The Housewarming

by Sue Phelan
Danville, California, USA

The Housewarming

In 1975, when I was 20 years old, my father and I moved from Washington State to California. We settled in Alameda and rented an apartment together.

The San Francisco Bay Area was a like an entirely different planet. I was so excited to be here, and the whole thing was just one big adventure. I didn’t know anyone except my dad and a handful of his relatives that I wasn’t well acquainted with.

My big adventure came to an abrupt halt one day three months after we arrived. I was out one day from early morning until early evening. When I got home, there was a “For Rent” sign in the window, the apartment was empty, and the locks had been changed. My father was gone. Everything I owned was out on the front lawn and strangers were picking through my things like an unattended garage sale. My bedroom furniture and clothing were all over the lawn.

I had no job, very little money, and no place to live. My father had always been a very difficult, harsh man, but this was the worst thing he had ever done. This was the very lowest point in my life. My faith in human kindness was destroyed and I swore I would never trust anyone again.

In desperation, I called my father’s nephew, my cousin Rick, who lived nearby. He and his stepfather drove over immediately with a truck and hauled away my belongings. The next day I rented an apartment that was in the worst part of town and tiny, but at least I had a roof over my head!

Unfortunately, aside from bedroom furniture and some clothes, I had nothing. Rick immediately planned a housewarming party and started inviting his friends. I’d been to housewarming parties before, but I was unprepared for what happened next. Rick’s friends, total strangers to me, brought carloads of presents.

Everything was used and none of it was wrapped, but everything was beautiful. I was so overwhelmed by their generosity and kindness! They brought a dining room table and chairs, a television, pots, pan, dishes, bowls, a coffee maker, silverware, towels, sheets, bathroom items, and far too many other things to mention here. They came with open hearts and open arms. I got as many hugs that night as I got presents. We told stories and laughed all night.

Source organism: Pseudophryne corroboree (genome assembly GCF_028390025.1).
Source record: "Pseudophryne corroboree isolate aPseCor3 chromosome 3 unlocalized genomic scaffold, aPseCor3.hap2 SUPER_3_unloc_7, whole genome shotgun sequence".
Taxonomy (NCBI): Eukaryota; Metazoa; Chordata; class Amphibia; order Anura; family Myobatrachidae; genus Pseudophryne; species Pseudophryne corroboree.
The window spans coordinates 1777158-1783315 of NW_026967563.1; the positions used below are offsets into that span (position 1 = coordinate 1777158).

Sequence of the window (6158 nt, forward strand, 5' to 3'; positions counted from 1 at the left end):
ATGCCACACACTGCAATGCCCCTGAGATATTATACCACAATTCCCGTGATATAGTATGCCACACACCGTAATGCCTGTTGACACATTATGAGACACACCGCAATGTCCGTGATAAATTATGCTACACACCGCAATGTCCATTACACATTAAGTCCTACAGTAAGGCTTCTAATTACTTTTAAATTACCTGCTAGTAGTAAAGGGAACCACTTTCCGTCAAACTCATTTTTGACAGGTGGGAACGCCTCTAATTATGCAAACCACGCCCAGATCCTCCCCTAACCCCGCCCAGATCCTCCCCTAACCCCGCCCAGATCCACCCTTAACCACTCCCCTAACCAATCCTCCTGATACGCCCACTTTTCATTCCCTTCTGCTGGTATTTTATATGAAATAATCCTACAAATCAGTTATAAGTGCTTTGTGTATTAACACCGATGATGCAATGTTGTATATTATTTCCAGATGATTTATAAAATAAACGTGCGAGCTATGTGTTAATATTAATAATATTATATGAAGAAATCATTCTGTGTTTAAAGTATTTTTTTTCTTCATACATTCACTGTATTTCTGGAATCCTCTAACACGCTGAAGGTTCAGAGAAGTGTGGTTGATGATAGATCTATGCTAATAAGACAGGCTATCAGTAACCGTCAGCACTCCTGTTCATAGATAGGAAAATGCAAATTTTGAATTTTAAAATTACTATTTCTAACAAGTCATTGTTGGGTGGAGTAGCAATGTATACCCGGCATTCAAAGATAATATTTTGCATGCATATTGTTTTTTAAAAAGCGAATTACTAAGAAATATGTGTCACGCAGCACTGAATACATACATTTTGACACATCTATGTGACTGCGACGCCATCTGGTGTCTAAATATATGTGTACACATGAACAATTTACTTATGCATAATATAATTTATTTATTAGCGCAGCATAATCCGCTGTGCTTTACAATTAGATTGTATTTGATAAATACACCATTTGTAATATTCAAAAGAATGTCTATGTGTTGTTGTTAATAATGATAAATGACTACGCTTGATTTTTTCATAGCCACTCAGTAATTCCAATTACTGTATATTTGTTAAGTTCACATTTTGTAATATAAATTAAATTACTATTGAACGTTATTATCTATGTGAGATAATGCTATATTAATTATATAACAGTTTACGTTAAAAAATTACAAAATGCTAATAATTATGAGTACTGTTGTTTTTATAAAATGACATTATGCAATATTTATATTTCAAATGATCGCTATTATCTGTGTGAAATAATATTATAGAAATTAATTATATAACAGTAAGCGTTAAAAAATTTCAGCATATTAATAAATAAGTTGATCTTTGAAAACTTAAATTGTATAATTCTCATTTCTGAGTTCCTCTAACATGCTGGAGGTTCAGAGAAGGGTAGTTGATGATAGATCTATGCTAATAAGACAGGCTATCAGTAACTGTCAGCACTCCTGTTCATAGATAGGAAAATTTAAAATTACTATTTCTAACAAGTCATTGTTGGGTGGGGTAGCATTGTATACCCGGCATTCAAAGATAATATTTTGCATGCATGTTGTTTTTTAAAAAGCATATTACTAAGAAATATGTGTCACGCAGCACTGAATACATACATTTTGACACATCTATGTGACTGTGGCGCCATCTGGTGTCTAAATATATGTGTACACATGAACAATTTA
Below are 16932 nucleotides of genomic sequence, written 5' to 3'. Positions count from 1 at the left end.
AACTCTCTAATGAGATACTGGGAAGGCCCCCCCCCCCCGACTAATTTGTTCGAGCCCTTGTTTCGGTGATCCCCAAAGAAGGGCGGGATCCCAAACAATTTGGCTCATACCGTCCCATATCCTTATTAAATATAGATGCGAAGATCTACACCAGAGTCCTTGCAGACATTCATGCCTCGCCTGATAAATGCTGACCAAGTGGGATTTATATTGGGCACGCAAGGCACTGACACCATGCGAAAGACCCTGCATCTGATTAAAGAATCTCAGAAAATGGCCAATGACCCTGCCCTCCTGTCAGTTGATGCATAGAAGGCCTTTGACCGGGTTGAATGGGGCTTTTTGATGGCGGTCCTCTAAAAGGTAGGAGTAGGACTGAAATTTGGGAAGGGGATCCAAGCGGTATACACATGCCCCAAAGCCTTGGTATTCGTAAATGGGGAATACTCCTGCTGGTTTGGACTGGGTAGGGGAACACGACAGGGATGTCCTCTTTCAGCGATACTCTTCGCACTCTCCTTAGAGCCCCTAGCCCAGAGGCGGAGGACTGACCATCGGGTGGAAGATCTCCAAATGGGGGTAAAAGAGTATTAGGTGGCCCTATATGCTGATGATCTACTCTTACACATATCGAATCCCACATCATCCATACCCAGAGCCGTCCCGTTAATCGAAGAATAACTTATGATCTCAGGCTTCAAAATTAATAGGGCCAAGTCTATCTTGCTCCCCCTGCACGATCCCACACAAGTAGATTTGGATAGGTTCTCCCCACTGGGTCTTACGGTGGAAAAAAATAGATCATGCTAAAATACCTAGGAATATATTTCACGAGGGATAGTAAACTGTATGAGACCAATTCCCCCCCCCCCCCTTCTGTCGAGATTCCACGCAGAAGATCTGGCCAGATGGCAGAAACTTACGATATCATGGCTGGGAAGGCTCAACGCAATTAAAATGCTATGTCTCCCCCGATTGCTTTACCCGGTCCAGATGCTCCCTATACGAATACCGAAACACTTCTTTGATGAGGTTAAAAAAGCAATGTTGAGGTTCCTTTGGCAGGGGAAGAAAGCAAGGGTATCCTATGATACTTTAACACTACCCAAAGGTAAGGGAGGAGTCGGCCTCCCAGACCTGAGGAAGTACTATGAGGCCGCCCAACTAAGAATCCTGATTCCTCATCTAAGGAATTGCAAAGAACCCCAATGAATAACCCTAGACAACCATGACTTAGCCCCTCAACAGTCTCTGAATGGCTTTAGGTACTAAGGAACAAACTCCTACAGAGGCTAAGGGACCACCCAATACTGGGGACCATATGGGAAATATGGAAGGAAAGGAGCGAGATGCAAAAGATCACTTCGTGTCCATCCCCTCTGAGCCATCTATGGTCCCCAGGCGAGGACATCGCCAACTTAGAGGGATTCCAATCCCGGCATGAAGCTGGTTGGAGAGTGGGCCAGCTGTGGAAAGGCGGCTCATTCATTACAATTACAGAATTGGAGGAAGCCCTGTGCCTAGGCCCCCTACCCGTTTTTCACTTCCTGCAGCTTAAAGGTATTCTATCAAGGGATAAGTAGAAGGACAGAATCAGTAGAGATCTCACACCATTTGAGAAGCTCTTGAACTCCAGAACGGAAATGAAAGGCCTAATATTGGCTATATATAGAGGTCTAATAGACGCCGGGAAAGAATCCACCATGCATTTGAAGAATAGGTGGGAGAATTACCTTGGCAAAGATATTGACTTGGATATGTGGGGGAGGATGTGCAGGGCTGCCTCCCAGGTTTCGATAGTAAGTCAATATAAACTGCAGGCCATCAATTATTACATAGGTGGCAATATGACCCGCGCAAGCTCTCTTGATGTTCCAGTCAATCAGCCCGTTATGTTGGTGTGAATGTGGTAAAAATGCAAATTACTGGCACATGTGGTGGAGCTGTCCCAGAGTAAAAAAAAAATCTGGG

I had no idea how to pay them back. They told me to forget about them and simply pass the favor on to someone else. I never saw most of those people again, but I’ve never forgotten them. I always look for opportunities to pass their kindness along to someone else in need. It may sound corny, but they gave me back my faith in human kindness that night — something you don’t usually get at a housewarming party.

Originally published as HeroicStories #96 on Dec 11, 1999
Available in The Best of HeroicStories, Volume 2.

9 thoughts on “The Housewarming”

  1. Our neighbor across the street came home one afternoon and found a sheriff’s sale sign in front of his house. Mom and I got the neighbors together and raised some money to help pay off what he owed (his wife co-signed on a note taken out by her irresponsible sister). With what he could raise on his own, it saved the day.

    Like Sue, we told him to forget paying it back but to pass it on when he got back on his feet and that we, ourselves, had been in pretty much the same position when he was a little boy down the street and the neighbors bailed us out. It had been years later, but we finally found a way to “pay it back.”

    • Wow, lucky neighbor to have you there in the community to help repay the debt. Amazing work to rally the caring folks to help donate funds. And how wonderful to have an opportunity to give to someone willing to receive.

  2. Heartwarming story of the caring help given by people who do not even know the person they are helping. Something to keep in mind ~ A good example of ‘pay it forward’.

  3. Let’s hear it for cousins! Mine are as close to me as siblings, without all the baggage of having lived with each other. I know that my cousins would be there for me in a hot minute, if something bad were to happen and I needed them. And vice versa.

  4. Having people show up in your life to restore your trust in humanity overnight…is a miracle in itself. In addition, the gifts of household items was a bonus on top of that.

    I couldn’t even imagine how terrifying it would be to go through the overnight loss of a parent and being tossed out on the street. I’m grateful you’re such an open hearted and forgiving person in our world. Happy New Year blessings to everyone.

  5. I was stationed in Alameda about the time this story was posted. The people my daughters went to high school with really were like the people that brought all the house warming gifts to Sue.

  6. It certainly does not sound corny to say they gave you back your faith in human kindness that night. It is an amazing story that perfectly displays what good things humans are capable of. That’s why this site is so great. The world needs to focus on stories like these. A smile brings a smile from those who see it.

  7. It is always heart warming when help comes from the most unexpected quarter.God is at work in dispensing his general grace to all.He sends his rains and sun even on the most wicked


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